BACKGROUND - There is a paucity of research evaluating the relation between vitamin D and recurrence of breast cancer after treatment.
OBJECTIVE - This study was designed to evaluate the associations between circulating concentrations of 25-hydroxyvitamin D [25(OH)D] and dietary, supplemental, and total intake of vitamin D and recurrent or new breast cancer events within the Women's Healthy Eating and Living (WHEL) Study.
DESIGN - A prospective cohort study design (n = 3085) was used to evaluate the relation between dietary, supplemental, and total vitamin D intake and recurrent breast cancer, and a nested case-control study with 512 matched pairs was used for analysis of the association between 25(OH)D and breast cancer recurrence.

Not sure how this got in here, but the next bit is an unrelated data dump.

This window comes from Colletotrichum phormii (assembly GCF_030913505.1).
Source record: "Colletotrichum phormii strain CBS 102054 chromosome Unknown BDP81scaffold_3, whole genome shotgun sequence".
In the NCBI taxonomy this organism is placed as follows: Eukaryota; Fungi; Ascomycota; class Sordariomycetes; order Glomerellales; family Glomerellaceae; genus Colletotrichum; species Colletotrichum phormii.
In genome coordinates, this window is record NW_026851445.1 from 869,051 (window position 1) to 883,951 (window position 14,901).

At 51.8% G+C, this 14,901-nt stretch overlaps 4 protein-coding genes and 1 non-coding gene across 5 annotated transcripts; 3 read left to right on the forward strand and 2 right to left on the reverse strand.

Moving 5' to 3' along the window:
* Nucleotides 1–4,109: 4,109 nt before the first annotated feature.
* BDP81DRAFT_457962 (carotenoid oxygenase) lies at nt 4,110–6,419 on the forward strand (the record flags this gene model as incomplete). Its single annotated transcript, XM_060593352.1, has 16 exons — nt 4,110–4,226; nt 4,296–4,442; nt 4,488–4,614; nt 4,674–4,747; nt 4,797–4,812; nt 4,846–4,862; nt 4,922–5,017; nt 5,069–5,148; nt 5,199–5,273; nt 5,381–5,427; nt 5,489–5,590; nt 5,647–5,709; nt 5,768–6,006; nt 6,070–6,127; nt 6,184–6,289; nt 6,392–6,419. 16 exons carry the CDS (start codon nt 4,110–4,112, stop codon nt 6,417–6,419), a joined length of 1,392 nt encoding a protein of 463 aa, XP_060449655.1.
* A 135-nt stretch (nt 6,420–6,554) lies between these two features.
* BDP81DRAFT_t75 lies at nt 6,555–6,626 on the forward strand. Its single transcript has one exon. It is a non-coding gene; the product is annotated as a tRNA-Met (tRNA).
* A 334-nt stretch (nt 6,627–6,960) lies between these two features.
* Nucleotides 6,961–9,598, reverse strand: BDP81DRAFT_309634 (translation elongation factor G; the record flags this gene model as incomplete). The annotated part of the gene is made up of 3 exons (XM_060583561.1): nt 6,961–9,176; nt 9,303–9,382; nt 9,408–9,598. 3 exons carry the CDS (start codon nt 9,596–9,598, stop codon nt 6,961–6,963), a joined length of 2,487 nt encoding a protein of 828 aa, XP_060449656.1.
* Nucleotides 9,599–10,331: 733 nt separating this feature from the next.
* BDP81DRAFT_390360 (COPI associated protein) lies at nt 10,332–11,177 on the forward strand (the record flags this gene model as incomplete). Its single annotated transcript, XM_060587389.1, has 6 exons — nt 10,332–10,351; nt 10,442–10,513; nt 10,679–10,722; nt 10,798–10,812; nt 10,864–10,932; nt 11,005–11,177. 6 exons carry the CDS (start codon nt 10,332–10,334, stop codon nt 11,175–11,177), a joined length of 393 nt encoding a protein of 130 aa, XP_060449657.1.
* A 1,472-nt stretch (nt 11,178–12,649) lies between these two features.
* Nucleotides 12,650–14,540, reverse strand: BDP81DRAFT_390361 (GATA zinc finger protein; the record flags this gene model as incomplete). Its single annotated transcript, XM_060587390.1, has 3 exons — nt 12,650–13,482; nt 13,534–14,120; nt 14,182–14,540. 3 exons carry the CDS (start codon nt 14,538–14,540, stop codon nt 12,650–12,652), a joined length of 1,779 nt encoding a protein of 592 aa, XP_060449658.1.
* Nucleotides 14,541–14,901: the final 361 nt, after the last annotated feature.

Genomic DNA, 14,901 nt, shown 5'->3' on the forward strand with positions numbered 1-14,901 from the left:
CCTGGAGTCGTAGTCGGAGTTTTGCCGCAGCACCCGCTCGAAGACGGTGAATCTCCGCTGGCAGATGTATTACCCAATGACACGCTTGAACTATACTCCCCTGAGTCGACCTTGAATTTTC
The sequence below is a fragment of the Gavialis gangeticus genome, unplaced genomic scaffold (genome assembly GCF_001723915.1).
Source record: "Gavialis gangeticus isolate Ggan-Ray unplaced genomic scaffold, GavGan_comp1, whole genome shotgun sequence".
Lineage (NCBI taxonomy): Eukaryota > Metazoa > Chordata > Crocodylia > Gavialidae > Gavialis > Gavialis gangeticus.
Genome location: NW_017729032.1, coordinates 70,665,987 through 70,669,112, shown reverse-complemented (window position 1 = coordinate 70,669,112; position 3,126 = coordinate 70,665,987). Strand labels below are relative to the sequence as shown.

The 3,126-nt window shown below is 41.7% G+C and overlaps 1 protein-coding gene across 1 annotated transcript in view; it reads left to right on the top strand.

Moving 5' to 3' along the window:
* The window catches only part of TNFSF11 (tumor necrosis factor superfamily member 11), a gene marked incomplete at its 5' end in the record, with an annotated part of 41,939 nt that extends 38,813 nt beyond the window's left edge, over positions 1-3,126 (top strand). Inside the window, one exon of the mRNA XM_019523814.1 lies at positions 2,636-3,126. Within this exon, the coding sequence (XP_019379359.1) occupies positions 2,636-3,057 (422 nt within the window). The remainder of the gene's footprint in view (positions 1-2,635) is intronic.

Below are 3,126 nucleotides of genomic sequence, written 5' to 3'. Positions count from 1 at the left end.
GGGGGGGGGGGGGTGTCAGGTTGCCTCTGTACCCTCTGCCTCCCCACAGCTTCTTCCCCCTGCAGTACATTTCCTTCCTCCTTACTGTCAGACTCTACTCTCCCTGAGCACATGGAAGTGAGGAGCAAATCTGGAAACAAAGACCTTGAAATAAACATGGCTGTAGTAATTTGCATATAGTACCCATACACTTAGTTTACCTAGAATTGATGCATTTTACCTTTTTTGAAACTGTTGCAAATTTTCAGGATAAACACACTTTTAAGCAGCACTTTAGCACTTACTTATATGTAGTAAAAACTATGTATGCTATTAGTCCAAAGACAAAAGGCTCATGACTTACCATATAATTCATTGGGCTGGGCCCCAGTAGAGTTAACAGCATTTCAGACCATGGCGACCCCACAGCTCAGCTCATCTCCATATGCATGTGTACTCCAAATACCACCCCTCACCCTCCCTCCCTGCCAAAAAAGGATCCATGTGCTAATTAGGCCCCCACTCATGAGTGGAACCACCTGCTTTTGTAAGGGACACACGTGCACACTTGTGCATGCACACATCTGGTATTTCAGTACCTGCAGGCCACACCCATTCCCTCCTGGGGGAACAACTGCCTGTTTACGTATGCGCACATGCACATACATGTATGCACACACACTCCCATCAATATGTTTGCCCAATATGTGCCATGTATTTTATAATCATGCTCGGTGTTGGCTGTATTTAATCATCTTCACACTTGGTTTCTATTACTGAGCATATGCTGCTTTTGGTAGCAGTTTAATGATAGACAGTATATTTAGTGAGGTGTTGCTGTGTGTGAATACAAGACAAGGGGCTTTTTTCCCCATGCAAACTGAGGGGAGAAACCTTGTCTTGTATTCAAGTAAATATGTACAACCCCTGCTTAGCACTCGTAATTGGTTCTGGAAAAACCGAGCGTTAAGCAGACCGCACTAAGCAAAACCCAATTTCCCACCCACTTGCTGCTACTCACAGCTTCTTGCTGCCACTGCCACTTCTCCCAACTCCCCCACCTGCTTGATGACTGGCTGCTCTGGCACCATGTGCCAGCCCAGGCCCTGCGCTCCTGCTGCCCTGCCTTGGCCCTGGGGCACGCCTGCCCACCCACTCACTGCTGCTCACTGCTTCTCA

RESULTS - No relation between 25(OH)D and breast cancer recurrence was observed. Compared with women with serum concentrations of 25(OH)D ≥ 30 ng/mL, adjusted odds ratios (95% CI) for breast cancer recurrence were 1.14 (0.57, 2.31) for those with concentrations < 10 ng/mL, 1.00 (0.68-1.48) for concentrations ≥ 10 and < 20 ng/mL, and 1.05 (0.76, 1.47) for concentrations ≥ 20 and < 30 ng/mL. No significant associations were observed when analyses were stratified by pre- and postmenopausal status or for local, regional, or distant recurrence or death. Vitamin D intake was not related to breast cancer recurrence overall, although for premenopausal women there was a significant inverse association between dietary vitamin D intake and recurrence (P for trend = 0.02).
CONCLUSION - These results do not provide support for a relation between concentrations of 25(OH)D after treatment and the recurrence of breast cancer. This trial is registered at clinicaltrials.gov for the WHEL Study as NCT00003787.